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Sullivan, Heitkamp Reintroduce Bill to Combat Domestic Violence


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WASHINGTON, DC – U.S. Senators Dan Sullivan (R-AK) and Heidi Heitkamp (D-ND) today reintroduced the Pro bono Work to Empower and Represent (POWER) Act, to help combat domestic abuse and sexual violence. Senators Shaheen (D-NH), Murkowski (R-AK), Capito (R-WV), Cornyn (R-TX) and Daines (R-MT) also co-sponsored the bill.

 

“Today we mark the seventh anniversary of Alaska’s first Choose Respect marches against the epidemic of domestic violence and sexual assault, part of the larger initiative started when I served as Alaska’s attorney general. Alaskans have made progress in combatting this scourge, but the continued unacceptably high rates of domestic violence relative to the rest of the nation mean that more work needs to be done,” said Senator Sullivan. “Pro bono assistance from Alaska’s legal community has been a particularly helpful tool in giving hope to victims of domestic violence. The POWER Act will bring this tool to more communities, encouraging lawyers across the country to get involved and help victims who too often fear or are unfamiliar with the justice system. I am optimistic that in the new Congress, with a number of new colleagues signing on, we can get the POWER Act passed and onto President Trump’s desk.”

 

“No victim of domestic violence should have to live in fear for their safety because they can’t afford legal protection, but for too many voiceless women and men across the country, that every day fear is their reality. We can do better,” said Senator Heitkamp. “By making sure legal services are available to domestic violence victims, our bipartisan bill seeks to help end the cycle of violence that imprisons so many across this country. As former Attorneys General, Senator Sullivan and I both understand how the lack of access to legal services can prevent survivors from finding the assistance necessary to stop the cycle of abuse and escape their abuser. That’s why our bill asks U.S. Attorneys across the country to prioritize pro-bono legal work or services to address domestic violence in their states – particularly for the most vulnerable populations like women in North Dakota’s Indian Country – so victims of domestic violence can obtain the services and information they need to finally walk away from their abusers and move forward with their lives.”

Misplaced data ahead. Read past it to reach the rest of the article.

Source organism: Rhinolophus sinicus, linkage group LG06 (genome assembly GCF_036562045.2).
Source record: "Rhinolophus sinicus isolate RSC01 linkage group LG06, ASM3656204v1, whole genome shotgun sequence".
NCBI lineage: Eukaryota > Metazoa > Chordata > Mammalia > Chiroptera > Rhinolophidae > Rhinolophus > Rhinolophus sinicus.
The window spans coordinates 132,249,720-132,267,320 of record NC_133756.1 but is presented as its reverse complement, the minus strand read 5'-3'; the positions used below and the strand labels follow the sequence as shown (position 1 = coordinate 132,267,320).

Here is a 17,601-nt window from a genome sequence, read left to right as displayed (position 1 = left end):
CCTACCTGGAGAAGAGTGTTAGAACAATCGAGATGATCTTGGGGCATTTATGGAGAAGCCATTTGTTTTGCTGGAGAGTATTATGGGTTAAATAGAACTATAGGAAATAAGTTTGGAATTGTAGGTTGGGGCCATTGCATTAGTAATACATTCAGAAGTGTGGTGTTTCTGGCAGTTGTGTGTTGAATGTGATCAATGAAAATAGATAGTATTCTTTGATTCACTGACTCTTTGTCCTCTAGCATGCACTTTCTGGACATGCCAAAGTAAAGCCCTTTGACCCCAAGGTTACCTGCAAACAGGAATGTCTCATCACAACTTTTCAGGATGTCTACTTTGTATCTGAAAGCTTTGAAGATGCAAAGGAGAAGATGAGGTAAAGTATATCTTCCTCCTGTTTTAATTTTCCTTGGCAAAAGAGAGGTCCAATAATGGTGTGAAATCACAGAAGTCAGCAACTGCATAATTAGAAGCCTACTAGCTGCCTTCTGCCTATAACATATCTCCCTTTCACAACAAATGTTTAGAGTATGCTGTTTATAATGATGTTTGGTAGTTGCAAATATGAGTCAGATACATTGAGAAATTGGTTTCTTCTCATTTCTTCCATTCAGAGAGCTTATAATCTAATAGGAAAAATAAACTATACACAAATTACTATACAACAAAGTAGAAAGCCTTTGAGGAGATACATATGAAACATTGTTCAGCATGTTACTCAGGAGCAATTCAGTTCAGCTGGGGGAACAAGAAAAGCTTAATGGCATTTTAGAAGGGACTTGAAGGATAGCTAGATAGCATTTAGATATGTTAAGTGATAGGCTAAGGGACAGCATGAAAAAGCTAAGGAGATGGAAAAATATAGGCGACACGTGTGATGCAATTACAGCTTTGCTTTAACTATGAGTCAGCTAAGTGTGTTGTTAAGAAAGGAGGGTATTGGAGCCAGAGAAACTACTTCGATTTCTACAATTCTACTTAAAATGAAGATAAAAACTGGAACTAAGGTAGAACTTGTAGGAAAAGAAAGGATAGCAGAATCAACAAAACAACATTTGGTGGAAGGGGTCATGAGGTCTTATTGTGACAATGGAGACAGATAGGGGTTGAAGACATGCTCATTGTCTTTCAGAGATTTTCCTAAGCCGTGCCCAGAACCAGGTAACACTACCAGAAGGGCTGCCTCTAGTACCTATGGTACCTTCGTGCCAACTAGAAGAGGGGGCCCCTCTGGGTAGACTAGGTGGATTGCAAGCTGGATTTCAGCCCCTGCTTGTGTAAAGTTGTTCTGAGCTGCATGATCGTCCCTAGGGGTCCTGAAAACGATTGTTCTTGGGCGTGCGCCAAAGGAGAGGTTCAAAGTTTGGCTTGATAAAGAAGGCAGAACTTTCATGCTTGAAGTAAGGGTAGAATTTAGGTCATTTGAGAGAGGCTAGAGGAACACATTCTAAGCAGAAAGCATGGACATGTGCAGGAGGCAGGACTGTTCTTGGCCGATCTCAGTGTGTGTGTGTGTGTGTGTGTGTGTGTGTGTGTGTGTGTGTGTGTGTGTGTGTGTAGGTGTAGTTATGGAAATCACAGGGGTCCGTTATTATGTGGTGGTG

The POWER Act directs that each year, the United States Attorney in each judicial district across the country hold at least one event, in partnership with domestic violence service providers or volunteer lawyer projects, which promotes pro bono legal services for survivors of domestic violence and sexual assault. Each office is also asked to submit a report to the Attorney General detailing the occurrence of the event to the Department of Justice which will then compile the nation-wide reports into a single report to be submitted to Congress annually.

 

Providing legal services after the first experience of domestic violence can be a proactive solution to stopping continued domestic violence. Legal representation increases the possibility of successfully obtaining a protective order against an attacker from 32 percent without an attorney to 83 percent with an attorney. Approximately one-in-four women will suffer some form of domestic violence during their lifetime. According to a national survey by the National Network to End Domestic Violence, in one day over 12,000 requests for services, including legal representation, for domestic violence survivors were unmet.

 

Additonally, critically important to both Senators is addressing the high rates of domestic and sexual violence among the Native American and Alaska Native populations in their states. The bill includes a provision requiring many United States Attorney’s offices to work with the Native populations in their judicial district in planning and holding an event every few years with a focus on addressing these crimes in Indian Country and among Native populations.

 

Senators Sullivan and Heitkamp, both former attorneys general of their states, understand how the legal system can help prevent the probability that victims will again be abused, and that a lack of access to legal services is one of the leading obstacles for women with children in getting out of domestic violence situations.

 

Congressman Joe Kennedy (D-MA) and other House members are expected to introduce companion legislation next week in the House.

 

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